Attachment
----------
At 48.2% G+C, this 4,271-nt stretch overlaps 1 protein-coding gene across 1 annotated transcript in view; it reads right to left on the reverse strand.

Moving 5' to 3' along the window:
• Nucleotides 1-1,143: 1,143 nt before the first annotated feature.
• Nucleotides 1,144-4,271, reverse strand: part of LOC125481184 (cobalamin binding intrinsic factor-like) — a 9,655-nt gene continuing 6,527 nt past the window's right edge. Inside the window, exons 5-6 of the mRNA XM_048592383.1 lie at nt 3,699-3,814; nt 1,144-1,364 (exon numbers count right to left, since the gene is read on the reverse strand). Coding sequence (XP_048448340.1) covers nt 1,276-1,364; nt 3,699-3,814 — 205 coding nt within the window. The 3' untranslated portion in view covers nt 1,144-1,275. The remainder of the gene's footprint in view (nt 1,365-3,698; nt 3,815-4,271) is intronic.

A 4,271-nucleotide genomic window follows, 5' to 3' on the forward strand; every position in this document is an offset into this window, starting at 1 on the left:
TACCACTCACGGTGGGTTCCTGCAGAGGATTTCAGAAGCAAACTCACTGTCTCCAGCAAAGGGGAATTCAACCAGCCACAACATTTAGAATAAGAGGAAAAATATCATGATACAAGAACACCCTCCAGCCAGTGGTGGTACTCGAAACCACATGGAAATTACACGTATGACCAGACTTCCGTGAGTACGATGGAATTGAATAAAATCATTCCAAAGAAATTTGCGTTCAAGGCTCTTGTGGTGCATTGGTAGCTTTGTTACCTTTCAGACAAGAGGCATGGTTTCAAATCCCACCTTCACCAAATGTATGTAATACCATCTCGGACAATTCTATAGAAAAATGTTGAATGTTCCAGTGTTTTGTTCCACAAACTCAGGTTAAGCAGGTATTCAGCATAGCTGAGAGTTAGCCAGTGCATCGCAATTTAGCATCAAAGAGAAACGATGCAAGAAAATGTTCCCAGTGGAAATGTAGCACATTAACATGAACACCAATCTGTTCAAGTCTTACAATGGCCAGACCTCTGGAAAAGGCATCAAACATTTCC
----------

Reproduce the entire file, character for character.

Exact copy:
At 48.2% G+C, this 4,271-nt stretch overlaps 1 protein-coding gene across 1 annotated transcript in view; it reads right to left on the reverse strand.

Moving 5' to 3' along the window:
• Nucleotides 1-1,143: 1,143 nt before the first annotated feature.
• Nucleotides 1,144-4,271, reverse strand: part of LOC125481184 (cobalamin binding intrinsic factor-like) — a 9,655-nt gene continuing 6,527 nt past the window's right edge. Inside the window, exons 5-6 of the mRNA XM_048592383.1 lie at nt 3,699-3,814; nt 1,144-1,364 (exon numbers count right to left, since the gene is read on the reverse strand). Coding sequence (XP_048448340.1) covers nt 1,276-1,364; nt 3,699-3,814 — 205 coding nt within the window. The 3' untranslated portion in view covers nt 1,144-1,275. The remainder of the gene's footprint in view (nt 1,365-3,698; nt 3,815-4,271) is intronic.

A 4,271-nucleotide genomic window follows, 5' to 3' on the forward strand; every position in this document is an offset into this window, starting at 1 on the left:
TACCACTCACGGTGGGTTCCTGCAGAGGATTTCAGAAGCAAACTCACTGTCTCCAGCAAAGGGGAATTCAACCAGCCACAACATTTAGAATAAGAGGAAAAATATCATGATACAAGAACACCCTCCAGCCAGTGGTGGTACTCGAAACCACATGGAAATTACACGTATGACCAGACTTCCGTGAGTACGATGGAATTGAATAAAATCATTCCAAAGAAATTTGCGTTCAAGGCTCTTGTGGTGCATTGGTAGCTTTGTTACCTTTCAGACAAGAGGCATGGTTTCAAATCCCACCTTCACCAAATGTATGTAATACCATCTCGGACAATTCTATAGAAAAATGTTGAATGTTCCAGTGTTTTGTTCCACAAACTCAGGTTAAGCAGGTATTCAGCATAGCTGAGAGTTAGCCAGTGCATCGCAATTTAGCATCAAAGAGAAACGATGCAAGAAAATGTTCCCAGTGGAAATGTAGCACATTAACATGAACACCAATCTGTTCAAGTCTTACAATGGCCAGACCTCTGGAAAAGGCATCAAACATTTCC